Carolyn G. Heilbrun, Feminist in a Tenured Position

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University of Virginia Press, 1997 - Literary Criticism - 262 pages
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Carolyn G. Heilbrun has achieved recognition as a preeminent feminist critic of the culture and (as Amanda Cross) a writer of witty detective novels. Drawing on extensive interviews with Carolyn Heilbrun, her colleagues and friends, Susan Kress illuminates her subject's various public identities: as graduate student and Columbia professor (until her headline-making retirement), as critic whose work moves from the study of an English literary family to the bestselling Writing a Woman's Life, as author of the popular Amanda Cross mysteries, as president of the Modern Language Association, as polemicist, as biographer herself, and as one of the most interesting and influential of late twentieth-century feminists. We see Heilbrun in the New York intellectual world, most particularly struggling with Lionel Trilling's views and influence, and in counterpoint with Betty Friedan and Adrienne Rich as contemporaries in the women's movement. Heilbrun's experience evokes that of a generation of professional women, often isolated and marginalized within inhospitable institutions. The particulars of her history reveal a woman conflicted about her Jewish heritage and her class and rebelling against conventional definitions of womanhood. With moderation at first, but then with greater daring in middle age, Heilbrun pursues her grand subject: a model of selfhood that expands opportunities for female action and aspiration. Her detective fiction, with its possibilities of inventing other selves, offers strategies to cope with anger and survive conflict. Kress weighs the risks of the life Heilbrun has staked out for herself and evaluates her contributions to the ongoing feminist conversation. This important story of one feminist's public career also brings into focus the major debates and transformations of the contemporary women's movement.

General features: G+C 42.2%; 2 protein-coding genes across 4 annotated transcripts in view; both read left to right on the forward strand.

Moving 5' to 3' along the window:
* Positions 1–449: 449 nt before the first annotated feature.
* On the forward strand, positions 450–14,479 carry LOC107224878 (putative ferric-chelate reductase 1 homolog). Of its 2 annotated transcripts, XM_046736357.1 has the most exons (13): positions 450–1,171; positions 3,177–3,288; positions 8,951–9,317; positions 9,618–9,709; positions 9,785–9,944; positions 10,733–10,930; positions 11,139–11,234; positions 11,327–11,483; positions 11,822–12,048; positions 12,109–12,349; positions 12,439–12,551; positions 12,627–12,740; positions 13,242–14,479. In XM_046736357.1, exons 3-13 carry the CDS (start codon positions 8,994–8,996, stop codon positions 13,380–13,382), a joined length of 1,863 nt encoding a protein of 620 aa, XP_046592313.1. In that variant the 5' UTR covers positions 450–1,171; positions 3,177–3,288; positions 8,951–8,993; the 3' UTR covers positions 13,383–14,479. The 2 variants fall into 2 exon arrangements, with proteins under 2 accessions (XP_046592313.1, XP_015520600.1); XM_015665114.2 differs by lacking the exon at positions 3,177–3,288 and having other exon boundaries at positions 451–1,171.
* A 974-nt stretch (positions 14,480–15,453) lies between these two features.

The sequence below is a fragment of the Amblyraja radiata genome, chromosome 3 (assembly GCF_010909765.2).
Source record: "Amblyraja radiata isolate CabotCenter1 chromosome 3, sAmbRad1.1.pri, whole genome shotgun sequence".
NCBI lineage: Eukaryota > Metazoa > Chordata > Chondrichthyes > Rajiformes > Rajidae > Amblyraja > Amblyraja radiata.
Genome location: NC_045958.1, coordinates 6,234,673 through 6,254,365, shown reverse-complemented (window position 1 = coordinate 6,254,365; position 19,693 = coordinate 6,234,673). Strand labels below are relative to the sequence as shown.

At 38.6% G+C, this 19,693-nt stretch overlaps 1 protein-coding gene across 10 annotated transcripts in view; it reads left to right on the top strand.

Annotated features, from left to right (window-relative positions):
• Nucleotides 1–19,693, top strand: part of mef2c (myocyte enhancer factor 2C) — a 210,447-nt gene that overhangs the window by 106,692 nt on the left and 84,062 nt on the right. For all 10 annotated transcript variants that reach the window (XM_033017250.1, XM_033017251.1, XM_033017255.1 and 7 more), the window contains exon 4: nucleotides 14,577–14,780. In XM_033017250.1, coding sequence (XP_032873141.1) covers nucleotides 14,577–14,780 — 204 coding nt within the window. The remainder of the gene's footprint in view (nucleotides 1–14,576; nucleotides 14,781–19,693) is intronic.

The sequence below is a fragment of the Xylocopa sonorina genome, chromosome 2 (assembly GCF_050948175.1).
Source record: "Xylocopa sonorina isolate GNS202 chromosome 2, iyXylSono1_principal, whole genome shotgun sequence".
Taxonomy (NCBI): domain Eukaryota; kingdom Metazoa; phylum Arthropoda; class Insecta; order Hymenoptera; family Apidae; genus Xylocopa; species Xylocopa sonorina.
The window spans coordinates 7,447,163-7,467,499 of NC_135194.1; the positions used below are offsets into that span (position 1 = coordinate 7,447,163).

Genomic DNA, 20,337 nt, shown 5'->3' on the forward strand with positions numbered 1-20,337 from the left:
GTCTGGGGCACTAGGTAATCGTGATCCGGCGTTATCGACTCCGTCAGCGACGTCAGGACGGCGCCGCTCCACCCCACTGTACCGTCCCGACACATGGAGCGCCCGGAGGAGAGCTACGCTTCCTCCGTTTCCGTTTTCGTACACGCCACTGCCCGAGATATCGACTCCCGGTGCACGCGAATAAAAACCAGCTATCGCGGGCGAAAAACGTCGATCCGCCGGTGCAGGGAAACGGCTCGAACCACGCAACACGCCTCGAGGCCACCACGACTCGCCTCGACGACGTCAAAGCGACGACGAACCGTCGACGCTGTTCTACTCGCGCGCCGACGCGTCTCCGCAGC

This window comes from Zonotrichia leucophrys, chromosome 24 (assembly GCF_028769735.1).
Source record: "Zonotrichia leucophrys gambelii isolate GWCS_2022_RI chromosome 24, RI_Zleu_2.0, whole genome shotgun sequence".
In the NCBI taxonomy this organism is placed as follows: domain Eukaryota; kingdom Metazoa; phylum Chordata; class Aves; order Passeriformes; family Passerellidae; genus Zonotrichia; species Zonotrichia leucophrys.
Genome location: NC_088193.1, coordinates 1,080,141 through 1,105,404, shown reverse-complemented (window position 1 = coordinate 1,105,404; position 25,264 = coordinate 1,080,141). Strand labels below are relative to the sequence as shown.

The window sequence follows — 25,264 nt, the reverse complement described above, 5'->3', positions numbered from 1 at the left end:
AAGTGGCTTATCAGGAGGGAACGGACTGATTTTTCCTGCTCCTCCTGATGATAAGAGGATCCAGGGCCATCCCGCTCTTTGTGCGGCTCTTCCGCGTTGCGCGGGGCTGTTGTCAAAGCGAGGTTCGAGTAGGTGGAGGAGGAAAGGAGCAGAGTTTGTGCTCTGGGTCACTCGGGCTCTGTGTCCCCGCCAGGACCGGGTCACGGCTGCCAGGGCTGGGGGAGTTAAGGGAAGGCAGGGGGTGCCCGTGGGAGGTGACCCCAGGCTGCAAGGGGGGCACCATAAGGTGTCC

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User Review  - rmaitzen - LibraryThing

What an interesting and thought-provoking book, as much a history of and commentary on the history of feminism (especially academic feminism) as a biography, and developing a nuanced analysis of Heilbrun's life in the context of the issues raised in her criticism and fiction. Read full review


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About the author (1997)

Susan Kress is Professor of English at Skidmore College and the author of numerous essays on pedagogy and women writers.

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